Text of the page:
(This was originally posted at the Silicon Valley Moms Blog.)
Our upstairs bathroom directly faces our next-door-neighbors' back yard. They are a childless, middle-aged couple who often give parties in their back yard. I've often wondered what they and their guests must think when bits of our bathtime conversation float out of the shower window and drift towards them:
Mama, take your panties off!
Mama, I want to be nudie with you!
Philip, I see your winkie. It's bigger than mine.
Yes, it's big like Daddy's.
James, help me soap my butt.
Daddy, where is mama's winkie?
No, we're not depraved, immoral pedophiles. We just happen to be a little casual about nudity and communal bathing. As long as it's only the five of us in the house, every door is unlocked and the children think nothing about wandering in and out of the bathroom when we're there.
I think it started when they were infants and went into instant Cry Mode whenever I was out of their sight. I would take them into the bathroom with me when I showered, placing them in their bouncy seats so we could look at each other. They were safe and happy in that steamy, warm bathroom, and I guess the open-door policy just continued. About two years ago, I discovered they were much more cooperative at bathtime when I would get into the shower with them. I get soaked anyway when I have to drag three whining, uncooperative kids into the bathroom and clean them, so I might as well get clean myself and three happy kids at the same time.
It's really not such a big deal, is it? Going topless is considered normal, not risque, in beaches round the world. In many societies such as Japan and Finland, whole societies bathe together and nudity in public baths doesn't raise an eyebrow. I rememer going to summer camp in England when I was eleven and being shocked that European girls my age wore only bikini bottoms to swim instead of bathing suits.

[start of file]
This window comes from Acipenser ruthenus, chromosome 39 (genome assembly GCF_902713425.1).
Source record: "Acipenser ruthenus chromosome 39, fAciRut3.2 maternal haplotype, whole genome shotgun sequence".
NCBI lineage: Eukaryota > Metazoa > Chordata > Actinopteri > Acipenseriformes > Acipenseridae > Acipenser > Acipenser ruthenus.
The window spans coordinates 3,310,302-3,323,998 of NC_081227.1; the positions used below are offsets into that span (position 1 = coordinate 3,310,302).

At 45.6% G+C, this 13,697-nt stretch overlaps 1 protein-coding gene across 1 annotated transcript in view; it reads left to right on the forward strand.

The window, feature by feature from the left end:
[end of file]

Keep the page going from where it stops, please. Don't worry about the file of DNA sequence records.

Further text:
I realize that every family is different and I make no judgments. I personally never saw my mother naked until I was in my late teens (and then only because she forgot to lock her dressing room door). I always people glancing in the summer when I strip my twins naked by the poolside in order to put on their trunks. A friend of ours never bathes his two girls and confesses that he feels uncomfortable even being in the same room as them when they are undressed (his girls are 3 and 4). Modesty is not the only reason; in this day and age, it is not unheard of a chance remark by a child to lead to accusations (sometimes mistaken, sometimes correct) of sexual improprieties by the parent. It is no wonder that many fathers are cautious about overstepping boundaries.
I realize that we will probably want to change our habits when the kids get older. The last thing I want is for my daughter to be embarrassed when her brothers start telling everyone what kind of underwear her parents use. Or have my sons host a sleepover and see me walking around in Victoria's Secret negligees in front of their friends. As they grow older, we want to respect their right to privacy and their ability to control access to their bodies. But even when we start locking our bathroom doors to keep each other out, we can still manage to promote a healthy, open and casual attitude towards our bodies.